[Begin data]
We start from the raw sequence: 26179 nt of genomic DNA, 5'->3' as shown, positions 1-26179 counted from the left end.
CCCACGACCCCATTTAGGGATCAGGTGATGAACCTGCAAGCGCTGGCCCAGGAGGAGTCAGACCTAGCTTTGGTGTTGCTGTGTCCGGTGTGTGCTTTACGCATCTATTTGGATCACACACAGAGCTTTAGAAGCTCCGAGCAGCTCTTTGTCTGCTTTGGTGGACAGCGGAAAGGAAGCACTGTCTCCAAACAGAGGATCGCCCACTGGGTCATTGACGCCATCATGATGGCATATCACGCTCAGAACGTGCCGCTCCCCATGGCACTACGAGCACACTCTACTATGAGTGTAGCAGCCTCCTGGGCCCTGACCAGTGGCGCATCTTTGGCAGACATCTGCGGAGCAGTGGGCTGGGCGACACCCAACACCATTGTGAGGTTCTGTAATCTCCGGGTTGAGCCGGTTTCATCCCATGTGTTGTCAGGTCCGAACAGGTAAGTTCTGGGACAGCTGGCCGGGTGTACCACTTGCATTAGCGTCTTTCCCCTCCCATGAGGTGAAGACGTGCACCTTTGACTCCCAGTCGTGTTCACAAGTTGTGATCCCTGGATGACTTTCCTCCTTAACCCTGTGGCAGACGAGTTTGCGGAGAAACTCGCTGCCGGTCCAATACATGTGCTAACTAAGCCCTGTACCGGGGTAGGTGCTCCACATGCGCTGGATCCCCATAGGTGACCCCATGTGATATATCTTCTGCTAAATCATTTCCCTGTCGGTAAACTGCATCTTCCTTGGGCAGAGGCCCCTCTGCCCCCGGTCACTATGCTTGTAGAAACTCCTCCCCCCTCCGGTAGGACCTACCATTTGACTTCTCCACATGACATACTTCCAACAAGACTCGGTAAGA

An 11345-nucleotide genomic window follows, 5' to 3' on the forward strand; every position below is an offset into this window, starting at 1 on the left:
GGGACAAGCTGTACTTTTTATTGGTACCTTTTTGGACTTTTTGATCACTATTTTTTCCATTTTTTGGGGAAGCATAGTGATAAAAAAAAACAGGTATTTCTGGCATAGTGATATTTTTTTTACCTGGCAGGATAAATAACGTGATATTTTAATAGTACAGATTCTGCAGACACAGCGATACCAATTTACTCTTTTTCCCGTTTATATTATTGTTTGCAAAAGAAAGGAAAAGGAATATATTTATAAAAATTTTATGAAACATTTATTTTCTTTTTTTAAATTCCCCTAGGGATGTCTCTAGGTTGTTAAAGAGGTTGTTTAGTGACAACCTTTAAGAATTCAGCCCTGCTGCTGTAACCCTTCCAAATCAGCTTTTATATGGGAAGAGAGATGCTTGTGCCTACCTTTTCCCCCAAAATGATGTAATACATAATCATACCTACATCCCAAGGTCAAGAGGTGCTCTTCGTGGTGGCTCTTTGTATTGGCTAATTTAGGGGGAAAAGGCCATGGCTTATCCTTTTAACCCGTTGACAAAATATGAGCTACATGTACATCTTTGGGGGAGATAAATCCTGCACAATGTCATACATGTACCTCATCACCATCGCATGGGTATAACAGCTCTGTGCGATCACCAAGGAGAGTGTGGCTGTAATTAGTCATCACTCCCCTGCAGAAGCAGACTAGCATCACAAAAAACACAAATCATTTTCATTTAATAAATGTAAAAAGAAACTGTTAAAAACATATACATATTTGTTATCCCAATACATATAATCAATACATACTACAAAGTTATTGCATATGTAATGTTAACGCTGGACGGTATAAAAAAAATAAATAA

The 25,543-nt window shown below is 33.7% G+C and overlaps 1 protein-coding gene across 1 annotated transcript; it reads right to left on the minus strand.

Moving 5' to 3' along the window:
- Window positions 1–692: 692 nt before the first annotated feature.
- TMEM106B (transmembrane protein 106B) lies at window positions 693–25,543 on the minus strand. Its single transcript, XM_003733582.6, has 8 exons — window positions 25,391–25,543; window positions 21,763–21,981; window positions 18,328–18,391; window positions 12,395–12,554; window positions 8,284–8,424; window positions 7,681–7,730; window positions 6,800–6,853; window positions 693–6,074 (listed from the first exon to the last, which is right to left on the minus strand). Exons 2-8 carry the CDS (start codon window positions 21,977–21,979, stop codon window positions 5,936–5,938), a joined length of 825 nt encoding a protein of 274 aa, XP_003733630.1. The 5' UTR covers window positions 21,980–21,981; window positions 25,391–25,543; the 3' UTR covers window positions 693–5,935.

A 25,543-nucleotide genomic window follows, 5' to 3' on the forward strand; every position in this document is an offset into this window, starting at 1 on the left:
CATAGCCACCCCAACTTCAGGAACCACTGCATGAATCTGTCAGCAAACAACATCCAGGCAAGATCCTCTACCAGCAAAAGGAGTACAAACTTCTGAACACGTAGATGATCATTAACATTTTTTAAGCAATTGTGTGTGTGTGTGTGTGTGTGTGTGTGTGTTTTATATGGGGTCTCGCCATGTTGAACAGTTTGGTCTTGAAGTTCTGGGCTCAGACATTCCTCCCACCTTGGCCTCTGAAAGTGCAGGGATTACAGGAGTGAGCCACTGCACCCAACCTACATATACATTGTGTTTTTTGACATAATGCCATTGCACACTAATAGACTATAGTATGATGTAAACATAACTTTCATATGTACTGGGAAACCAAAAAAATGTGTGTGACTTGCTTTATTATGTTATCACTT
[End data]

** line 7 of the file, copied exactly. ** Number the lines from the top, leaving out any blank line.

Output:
- Window positions 1–692: 692 nt before the first annotated feature.